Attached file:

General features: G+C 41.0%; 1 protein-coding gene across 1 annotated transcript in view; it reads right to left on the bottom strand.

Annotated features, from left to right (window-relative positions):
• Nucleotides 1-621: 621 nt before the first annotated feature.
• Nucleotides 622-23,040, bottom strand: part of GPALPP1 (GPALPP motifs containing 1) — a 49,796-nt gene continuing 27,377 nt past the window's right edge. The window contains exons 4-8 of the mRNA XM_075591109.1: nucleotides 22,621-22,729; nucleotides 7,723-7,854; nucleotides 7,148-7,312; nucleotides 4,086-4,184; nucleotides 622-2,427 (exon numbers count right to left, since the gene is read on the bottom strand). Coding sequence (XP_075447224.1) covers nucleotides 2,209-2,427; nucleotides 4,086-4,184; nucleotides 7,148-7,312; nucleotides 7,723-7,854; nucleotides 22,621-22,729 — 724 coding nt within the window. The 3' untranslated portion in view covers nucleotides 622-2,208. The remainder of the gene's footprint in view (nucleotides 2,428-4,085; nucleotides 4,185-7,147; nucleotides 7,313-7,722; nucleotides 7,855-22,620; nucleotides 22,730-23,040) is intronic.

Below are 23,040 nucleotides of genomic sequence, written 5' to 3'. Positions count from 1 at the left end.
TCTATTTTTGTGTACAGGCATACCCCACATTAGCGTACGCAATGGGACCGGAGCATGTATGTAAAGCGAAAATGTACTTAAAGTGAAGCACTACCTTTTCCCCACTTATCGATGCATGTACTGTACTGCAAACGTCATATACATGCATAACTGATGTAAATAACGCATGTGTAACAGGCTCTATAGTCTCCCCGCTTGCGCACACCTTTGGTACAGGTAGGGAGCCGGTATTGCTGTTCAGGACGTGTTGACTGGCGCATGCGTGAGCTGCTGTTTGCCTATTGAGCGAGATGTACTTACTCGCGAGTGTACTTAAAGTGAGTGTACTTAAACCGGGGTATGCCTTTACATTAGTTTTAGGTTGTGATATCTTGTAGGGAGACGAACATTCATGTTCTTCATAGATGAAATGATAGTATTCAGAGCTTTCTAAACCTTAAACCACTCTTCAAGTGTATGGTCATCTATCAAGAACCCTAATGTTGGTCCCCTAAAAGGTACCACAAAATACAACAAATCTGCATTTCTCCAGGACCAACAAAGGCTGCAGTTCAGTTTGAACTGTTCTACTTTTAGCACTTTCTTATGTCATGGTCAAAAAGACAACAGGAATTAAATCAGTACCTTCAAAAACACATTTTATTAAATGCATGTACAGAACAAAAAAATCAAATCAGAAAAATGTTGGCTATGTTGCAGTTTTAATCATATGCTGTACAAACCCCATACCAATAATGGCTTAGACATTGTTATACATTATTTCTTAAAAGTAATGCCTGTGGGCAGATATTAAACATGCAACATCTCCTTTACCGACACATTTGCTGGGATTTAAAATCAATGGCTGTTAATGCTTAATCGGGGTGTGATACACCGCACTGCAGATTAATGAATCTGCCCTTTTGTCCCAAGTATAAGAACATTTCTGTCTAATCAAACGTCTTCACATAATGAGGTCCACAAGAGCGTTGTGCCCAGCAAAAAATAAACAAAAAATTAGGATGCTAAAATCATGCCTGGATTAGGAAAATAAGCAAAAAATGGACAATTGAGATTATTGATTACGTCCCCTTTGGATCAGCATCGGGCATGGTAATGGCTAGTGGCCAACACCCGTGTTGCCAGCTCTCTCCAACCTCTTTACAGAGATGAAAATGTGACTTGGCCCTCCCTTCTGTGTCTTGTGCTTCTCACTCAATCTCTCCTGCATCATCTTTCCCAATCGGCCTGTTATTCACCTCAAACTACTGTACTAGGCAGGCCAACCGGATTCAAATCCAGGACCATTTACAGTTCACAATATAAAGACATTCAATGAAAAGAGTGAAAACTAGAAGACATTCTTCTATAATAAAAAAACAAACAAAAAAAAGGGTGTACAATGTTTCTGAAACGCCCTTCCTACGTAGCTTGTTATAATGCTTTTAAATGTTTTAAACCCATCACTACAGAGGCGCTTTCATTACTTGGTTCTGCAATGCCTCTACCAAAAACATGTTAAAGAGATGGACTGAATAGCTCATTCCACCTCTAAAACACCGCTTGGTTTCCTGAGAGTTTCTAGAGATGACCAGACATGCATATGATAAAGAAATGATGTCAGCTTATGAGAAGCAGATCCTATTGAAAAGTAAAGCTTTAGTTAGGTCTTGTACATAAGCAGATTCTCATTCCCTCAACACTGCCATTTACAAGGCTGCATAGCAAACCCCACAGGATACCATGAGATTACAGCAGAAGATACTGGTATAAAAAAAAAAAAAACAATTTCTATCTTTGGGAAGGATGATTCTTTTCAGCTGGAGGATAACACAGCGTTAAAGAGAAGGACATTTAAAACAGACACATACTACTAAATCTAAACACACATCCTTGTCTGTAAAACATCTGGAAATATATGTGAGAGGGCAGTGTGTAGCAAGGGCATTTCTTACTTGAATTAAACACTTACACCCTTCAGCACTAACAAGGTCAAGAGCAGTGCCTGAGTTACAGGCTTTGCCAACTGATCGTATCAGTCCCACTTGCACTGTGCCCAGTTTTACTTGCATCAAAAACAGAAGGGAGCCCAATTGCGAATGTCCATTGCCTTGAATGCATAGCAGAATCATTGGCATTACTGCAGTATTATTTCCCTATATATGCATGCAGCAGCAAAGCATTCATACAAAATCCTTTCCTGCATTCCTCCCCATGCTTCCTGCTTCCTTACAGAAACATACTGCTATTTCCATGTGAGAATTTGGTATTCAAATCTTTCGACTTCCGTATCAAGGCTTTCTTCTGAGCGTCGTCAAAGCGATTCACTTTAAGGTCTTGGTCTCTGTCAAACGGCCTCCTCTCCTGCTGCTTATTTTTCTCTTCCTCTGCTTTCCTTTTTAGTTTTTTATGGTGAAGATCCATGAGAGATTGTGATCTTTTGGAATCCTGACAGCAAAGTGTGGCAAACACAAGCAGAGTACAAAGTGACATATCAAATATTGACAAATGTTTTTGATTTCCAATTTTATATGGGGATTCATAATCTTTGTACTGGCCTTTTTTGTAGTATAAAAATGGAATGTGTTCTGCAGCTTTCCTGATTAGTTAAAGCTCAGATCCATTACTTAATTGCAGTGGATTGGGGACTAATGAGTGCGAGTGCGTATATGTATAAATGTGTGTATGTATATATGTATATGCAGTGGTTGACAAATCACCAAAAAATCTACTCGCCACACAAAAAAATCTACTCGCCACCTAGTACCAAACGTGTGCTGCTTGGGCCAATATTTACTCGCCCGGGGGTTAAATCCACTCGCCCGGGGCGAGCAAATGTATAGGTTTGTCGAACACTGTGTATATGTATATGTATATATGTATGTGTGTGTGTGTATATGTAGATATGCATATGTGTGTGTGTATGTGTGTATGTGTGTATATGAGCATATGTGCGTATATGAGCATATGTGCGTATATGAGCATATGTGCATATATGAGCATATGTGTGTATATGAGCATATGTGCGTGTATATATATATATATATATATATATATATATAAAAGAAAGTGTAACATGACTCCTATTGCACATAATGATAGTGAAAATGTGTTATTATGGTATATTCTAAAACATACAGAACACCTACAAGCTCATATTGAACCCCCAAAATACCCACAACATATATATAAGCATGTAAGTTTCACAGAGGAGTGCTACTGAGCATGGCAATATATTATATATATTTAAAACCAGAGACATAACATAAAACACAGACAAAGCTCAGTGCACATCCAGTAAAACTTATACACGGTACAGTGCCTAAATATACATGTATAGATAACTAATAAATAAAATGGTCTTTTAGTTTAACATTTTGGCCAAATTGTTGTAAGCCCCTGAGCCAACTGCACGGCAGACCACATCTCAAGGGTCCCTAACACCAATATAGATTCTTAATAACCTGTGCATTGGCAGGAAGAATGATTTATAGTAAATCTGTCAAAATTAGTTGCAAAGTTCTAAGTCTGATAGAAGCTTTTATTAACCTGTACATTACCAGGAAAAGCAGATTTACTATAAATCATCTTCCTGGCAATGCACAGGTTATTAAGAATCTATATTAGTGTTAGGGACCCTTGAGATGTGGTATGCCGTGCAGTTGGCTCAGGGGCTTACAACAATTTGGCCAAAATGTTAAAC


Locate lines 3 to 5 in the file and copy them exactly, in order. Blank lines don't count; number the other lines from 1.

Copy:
• Nucleotides 1-621: 621 nt before the first annotated feature.
• Nucleotides 622-23,040, bottom strand: part of GPALPP1 (GPALPP motifs containing 1) — a 49,796-nt gene continuing 27,377 nt past the window's right edge. The window contains exons 4-8 of the mRNA XM_075591109.1: nucleotides 22,621-22,729; nucleotides 7,723-7,854; nucleotides 7,148-7,312; nucleotides 4,086-4,184; nucleotides 622-2,427 (exon numbers count right to left, since the gene is read on the bottom strand). Coding sequence (XP_075447224.1) covers nucleotides 2,209-2,427; nucleotides 4,086-4,184; nucleotides 7,148-7,312; nucleotides 7,723-7,854; nucleotides 22,621-22,729 — 724 coding nt within the window. The 3' untranslated portion in view covers nucleotides 622-2,208. The remainder of the gene's footprint in view (nucleotides 2,428-4,085; nucleotides 4,185-7,147; nucleotides 7,313-7,722; nucleotides 7,855-22,620; nucleotides 22,730-23,040) is intronic.

Below are 23,040 nucleotides of genomic sequence, written 5' to 3'. Positions count from 1 at the left end.